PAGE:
- Dantes Gastromed: a beautifully decorated restaurant downtown TJ with greenhouse windows throughout, hanging plants galore from the high ceilings adds to the garden feel. The chef takes a different approach with infusions of all sorts playing on classics. I’ve had about everything on the menu and (breakfast is great but prefer the dinner menu myself) usually go for the grilled octopus which usually comes whole on a repurposed finished log end. Definitely grab a Carajillo while stopping through too. It’s a classic Mexican iced espresso drink with Licor 43 (Spanish orange, vanilla liqueur). So good and a great way to finish up.
- Public House: a craft beer bar, chic yet inviting with local Baja beers on tap as well as many flagships from the San Diego area. If looking to grab a bite their signature burger blows my mind every time. The quality, the blue cheese and I suppose the atmosphere collectively contribute to the charm of this off-the-main-road beer garden. Tucked away to the side of the pub is a European seating picnic table setup for a relaxing social hour.
- Albercas El Vergel: the coolest water park in the area (unless you have time for Las Cañadas a couple hours south) that’s seriously so much fun. Steep blackout slides, a rope swing, wave pool but best of all three slides that launch you 20+ feet above water before your hopeful graceful landing. While I’ve never witnessed any accidents here they do serve 32oz beers for $5 so play with caution. Entry is $7 for the day, lockers can be rented and being in south east TJ using uber is the way to go. Weekends can fill up but midweek non-peak times can leave you nearly a full park to yourself.
- Telefonica Gastro Park: a variety of food stands in downtown TJ with a large common area picnic style setting for eating out or indoor. Also available for lounging are stadium step seating to get an overview of this popular spot. You can seriously find just about anything here from Ramen to local wines, of course tacos, mariscos and craft beers.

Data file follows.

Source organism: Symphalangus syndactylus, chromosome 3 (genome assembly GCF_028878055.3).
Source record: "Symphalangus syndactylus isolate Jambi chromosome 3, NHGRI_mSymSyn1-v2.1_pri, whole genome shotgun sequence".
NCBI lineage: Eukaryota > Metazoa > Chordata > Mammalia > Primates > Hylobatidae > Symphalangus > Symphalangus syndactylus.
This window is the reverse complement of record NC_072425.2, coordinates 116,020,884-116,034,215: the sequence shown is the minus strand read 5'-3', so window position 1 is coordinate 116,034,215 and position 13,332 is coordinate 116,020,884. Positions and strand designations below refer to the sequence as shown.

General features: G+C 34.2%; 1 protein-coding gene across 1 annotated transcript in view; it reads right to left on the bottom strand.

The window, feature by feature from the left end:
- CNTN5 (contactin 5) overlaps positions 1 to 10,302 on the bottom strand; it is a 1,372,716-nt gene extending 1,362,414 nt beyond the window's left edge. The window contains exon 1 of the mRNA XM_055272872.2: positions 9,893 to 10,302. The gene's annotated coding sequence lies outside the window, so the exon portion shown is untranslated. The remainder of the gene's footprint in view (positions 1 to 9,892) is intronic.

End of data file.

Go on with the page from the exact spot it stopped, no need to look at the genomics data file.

- Playas de Tijuana: Playas (beach) are as west as you can go in TJ which you’ll travel through a small mountain pass about 12 minutes west of the border. Just an FYI, if Ubering ($6) use Letras de Tijuana as a destination. From experience, just using playas de Tijuana brings you into a mountainous neighborhood close to playas but with no access to the beach. Letras de Tijuana will be as close to the Mexican-American border with artwork all along the border wall. The boardwalk along the beach is like an artists collective. Different mediums of expression line the walkway with businesses and houses along as well, many on stilts overlooking Islas Coronado. Los Arcos de Playas de Tijuana are a grand stone staircase towered by large arches and close by one of my favorite stops, Mariscos Rubens y Charlies. It’s casual dining with an ocean view, suggestion is to take the steep staircase to the second level crows nest eating area to really get the best view of the beach. Fresh oysters for $8 a dozen and ceviche for days with $1 beers (Tecate, the local popular golden lager). Mariachi and Banda groups pop in from time to time for a pay to play with live entertainment. Up and down the beach you’ll find churros, elotes (corn with mayo, chili, lime and crumbled cheese) and fresh fruit, particularly mango with chili for just a few pesos.
There are so many other things to do in and around Tijuana that of course everything couldn’t make it in a top 10 list. From the time moving here until now I’ve scoured the web with questions as well as places to visit and most of these places came to me organically through word-of-mouth wandering through the city. If you just stick to Avenida Revolucion or Calle Coahuila you’ll run across your fair share of tourist attractions as well the largest Red Light District in North America. It’s interesting yet quite touristy. La Justina, which is on the list runs off of Avenida Revolucion which is a for sure stop but definitely step outside of the foreigner catered spots and get a more authentic taste of Tijuana while being just minutes away from the border.
Lastly crossing back into the states has been made easier since the recent opening of Garita El Chaparral crossing. It’s a zigzag ramp that leads to a long corridor and then a spiral ramp into the U.S. side. Sunday’s and Monday mornings have been the busiest to my experience. This crossing is the quickest back into the states with usual crossing times 15-45 minutes if by foot. The old crossing a half a mile east can be quick but is hit or miss. Driving across can be the longest wait returning without a SENTRI or Global Entry quick pass ranging from 45 minutes to a couple hours. Unless you don’t mind sitting in traffic and like to have control of your travel by vehicle suggestion is to park and cross by foot.